The Conservatives will suffer if they continue to neglect young voters

Melisa Tourt Unal

September 16, 2021

The fall of Labour’s “Red Wall” in the 2019 general election seemed to many to be a realisation that Labour no longer had the ear of the working class. However, this was not the only surprising shift in British voting demographics.

YouGov found that between the 2017 and 2019 elections alone the average age at which you’re more likely to vote Tory than Labour dropped from 47 to 39. Far from being the holistically woke leftist generation, over two in ten people aged 18 to 24 voted Tory and only 56 per cent found themselves able to back Corbyn’s extreme agenda. The potential to see a new generation of fiscally-responsible voters is there, if only the Conservatives could capitalise upon it.

These younger voters are a significant pool that can be tapped into more now and will have huge weight in the electoral make-up of the future, and yet this government seems determined to alienate themselves from the votes which they will depend on. Voters will not forget the injustices which this government has forced upon them, compounded by scandal after scandal, from testing and tracing to the Matt Hancock saga.

Despite being the least likely to be severely affected by Covid-19 itself, young people have suffered enormously from the loss of their freedoms. Graduates will now enter a mess of an uncertain job market and sectors dominated by young people such as hospitality have been hit particularly hard.

The last year or so has been blighted with restrictions on who you can see in your own home and restrictions on bars, clubs, and restaurants do not just affect business owners and staff but the prospective customers as well, causing a rippling effect of negative consequences across the economy. Students have seen their schooling profoundly altered by government-mandated home learning and isolations, and have paid full tuition fees to sit in their rooms watching pre-recorded lectures on laptops without access to libraries and in-person support. Anyone who has experienced online lectures and seminars knows how hollow and stale they are in comparison to the real student experience.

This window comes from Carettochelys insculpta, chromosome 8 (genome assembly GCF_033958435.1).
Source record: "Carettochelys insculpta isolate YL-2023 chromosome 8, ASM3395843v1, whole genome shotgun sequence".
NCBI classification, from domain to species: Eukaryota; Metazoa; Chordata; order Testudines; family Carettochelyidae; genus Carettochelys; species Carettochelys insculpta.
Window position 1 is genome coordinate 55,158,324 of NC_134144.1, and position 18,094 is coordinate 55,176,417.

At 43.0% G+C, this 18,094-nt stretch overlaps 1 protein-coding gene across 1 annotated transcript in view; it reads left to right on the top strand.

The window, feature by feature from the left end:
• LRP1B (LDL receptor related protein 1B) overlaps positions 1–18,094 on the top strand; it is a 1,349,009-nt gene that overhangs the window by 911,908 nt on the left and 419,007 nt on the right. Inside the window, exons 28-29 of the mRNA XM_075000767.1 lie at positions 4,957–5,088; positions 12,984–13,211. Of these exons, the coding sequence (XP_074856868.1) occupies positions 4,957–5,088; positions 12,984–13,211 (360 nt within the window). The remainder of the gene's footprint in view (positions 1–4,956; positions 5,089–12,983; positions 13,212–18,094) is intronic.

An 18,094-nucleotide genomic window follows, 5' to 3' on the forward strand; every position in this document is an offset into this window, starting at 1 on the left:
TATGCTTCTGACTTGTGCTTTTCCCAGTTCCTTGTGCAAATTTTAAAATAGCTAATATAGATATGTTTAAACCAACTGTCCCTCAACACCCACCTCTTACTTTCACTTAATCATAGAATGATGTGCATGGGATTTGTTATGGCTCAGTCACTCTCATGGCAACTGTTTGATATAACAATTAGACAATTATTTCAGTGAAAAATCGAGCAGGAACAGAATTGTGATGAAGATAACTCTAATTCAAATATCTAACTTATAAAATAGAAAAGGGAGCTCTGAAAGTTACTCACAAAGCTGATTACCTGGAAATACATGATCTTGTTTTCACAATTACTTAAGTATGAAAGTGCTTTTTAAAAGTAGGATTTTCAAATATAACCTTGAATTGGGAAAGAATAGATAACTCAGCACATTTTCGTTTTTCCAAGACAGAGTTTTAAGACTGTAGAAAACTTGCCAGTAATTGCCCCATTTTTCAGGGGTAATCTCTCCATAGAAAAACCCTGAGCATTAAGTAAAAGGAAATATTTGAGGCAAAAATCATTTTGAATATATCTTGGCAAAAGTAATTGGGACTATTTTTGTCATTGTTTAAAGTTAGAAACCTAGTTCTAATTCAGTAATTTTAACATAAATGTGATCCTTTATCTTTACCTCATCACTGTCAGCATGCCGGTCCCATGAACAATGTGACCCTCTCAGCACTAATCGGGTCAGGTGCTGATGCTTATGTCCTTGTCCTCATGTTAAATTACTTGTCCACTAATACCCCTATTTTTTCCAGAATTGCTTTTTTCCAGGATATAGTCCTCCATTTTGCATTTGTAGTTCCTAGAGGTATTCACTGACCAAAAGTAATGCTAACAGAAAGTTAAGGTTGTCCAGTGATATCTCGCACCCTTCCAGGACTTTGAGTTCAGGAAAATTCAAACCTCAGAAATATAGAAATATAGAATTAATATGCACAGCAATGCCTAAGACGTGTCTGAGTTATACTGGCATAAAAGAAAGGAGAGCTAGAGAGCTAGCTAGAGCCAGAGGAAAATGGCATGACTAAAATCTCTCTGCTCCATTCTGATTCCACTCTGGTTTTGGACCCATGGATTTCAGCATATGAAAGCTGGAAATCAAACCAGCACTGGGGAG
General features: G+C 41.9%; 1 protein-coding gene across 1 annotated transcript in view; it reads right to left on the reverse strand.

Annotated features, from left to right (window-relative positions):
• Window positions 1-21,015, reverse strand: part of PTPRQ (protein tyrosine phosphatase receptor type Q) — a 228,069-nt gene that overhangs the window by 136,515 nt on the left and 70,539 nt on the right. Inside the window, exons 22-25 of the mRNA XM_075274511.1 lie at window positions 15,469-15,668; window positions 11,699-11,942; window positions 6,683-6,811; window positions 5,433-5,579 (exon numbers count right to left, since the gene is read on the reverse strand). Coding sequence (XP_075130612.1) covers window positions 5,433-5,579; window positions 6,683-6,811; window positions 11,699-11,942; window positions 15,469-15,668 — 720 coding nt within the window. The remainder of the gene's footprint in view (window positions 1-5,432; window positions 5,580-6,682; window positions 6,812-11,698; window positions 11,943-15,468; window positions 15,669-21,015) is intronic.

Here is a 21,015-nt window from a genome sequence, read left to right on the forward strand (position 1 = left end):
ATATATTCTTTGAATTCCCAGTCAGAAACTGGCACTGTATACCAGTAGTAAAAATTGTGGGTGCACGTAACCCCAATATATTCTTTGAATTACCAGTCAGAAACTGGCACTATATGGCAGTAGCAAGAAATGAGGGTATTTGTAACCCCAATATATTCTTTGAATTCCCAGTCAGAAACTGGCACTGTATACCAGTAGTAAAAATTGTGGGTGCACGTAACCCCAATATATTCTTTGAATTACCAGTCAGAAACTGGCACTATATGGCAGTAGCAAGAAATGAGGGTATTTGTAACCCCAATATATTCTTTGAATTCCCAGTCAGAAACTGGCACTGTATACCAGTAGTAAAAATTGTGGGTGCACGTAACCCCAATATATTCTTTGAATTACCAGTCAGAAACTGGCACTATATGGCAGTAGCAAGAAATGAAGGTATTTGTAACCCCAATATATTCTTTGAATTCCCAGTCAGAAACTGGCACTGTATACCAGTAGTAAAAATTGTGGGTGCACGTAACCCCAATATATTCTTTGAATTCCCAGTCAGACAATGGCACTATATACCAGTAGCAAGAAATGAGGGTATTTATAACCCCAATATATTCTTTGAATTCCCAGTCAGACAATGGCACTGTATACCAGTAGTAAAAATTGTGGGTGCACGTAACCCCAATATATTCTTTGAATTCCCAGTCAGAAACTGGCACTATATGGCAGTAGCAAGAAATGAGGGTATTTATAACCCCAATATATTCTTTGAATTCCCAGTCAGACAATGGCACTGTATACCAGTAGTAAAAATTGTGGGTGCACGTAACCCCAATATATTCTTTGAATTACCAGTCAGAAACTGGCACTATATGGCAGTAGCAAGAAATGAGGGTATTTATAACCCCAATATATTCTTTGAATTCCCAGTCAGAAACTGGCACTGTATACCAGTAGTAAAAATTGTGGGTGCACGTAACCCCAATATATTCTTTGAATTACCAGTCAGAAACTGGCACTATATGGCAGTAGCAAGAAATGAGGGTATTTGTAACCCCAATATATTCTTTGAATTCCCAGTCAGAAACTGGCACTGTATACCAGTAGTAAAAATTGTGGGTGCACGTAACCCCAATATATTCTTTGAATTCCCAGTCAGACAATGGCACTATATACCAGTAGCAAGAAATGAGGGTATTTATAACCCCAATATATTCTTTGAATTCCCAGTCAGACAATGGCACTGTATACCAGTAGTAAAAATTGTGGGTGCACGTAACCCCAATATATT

A student who was sixteen in sixth-form college at the very start of the pandemic has seen nearly half of their Year Twelve been completed online. Teachers were (understandably) woefully underprepared and teaching and work checking was often subpar. Summer holidays were ruined by restrictions, and the following year was characterised by even more lockdowns and home learning.

The abysmal test and trace system for educational environments meant that they faced even more isolation. Half term holidays were futile, with nothing to do when hospitality was closed and sitting around indoors started to feel more like a punishment than a reprieve. Means of testing students and awarding grades were uncertain for months, and A-levels were cancelled.

When grading was decided upon, many students didn’t understand the new system and weren’t aware that they would be assessed on work, which left them unprepared to perform at their best in exams which would define their future. When grades came out, the country saw unpredecented grade inflation which will have negative consequences for this generation when they compete in the jobs market.